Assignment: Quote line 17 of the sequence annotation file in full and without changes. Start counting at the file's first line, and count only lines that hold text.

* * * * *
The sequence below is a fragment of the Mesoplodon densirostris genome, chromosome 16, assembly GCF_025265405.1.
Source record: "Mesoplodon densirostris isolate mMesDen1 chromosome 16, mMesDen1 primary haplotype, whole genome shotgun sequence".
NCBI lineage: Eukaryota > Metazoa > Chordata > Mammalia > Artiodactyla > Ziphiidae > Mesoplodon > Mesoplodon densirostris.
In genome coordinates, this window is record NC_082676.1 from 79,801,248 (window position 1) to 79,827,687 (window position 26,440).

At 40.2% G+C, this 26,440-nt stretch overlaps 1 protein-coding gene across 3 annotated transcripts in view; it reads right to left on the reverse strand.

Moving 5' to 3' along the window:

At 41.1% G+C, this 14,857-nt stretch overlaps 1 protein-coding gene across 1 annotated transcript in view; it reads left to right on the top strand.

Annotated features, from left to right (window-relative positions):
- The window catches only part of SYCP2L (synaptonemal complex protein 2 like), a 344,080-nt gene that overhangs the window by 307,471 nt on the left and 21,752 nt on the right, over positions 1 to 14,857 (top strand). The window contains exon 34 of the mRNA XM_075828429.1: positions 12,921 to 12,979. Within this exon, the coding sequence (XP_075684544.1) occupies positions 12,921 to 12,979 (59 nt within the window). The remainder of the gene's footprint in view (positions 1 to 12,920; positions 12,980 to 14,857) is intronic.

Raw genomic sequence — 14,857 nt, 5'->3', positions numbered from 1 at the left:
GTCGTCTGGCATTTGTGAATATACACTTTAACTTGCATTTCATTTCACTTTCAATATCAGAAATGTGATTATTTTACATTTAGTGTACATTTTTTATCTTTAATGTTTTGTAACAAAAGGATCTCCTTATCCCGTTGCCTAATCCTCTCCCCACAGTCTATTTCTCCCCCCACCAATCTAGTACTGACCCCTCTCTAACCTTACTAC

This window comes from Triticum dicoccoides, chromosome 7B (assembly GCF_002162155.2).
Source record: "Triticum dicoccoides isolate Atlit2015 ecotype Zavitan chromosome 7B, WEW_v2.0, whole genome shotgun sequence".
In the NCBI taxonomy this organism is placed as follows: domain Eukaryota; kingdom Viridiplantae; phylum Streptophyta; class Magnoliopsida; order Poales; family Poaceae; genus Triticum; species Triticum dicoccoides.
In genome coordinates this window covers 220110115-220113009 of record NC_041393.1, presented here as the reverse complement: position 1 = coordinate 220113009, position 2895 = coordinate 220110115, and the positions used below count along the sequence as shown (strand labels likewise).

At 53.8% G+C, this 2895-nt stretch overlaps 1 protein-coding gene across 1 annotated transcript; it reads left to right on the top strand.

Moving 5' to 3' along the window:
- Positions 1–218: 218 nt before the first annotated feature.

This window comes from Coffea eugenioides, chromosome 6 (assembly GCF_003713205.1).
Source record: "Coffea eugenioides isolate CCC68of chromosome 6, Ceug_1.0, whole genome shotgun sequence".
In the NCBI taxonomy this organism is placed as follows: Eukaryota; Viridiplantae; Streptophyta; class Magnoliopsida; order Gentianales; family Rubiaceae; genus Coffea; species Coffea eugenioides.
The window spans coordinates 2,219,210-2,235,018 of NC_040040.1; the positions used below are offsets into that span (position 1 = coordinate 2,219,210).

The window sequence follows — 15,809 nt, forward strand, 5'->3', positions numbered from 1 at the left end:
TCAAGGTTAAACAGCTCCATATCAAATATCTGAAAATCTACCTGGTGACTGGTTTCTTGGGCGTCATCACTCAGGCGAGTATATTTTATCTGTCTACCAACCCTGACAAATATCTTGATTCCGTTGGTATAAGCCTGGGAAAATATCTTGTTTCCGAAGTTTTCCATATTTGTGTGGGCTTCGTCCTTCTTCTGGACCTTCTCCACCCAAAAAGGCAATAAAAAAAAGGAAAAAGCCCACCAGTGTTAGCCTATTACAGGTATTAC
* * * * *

Moving 5' to 3' along the window: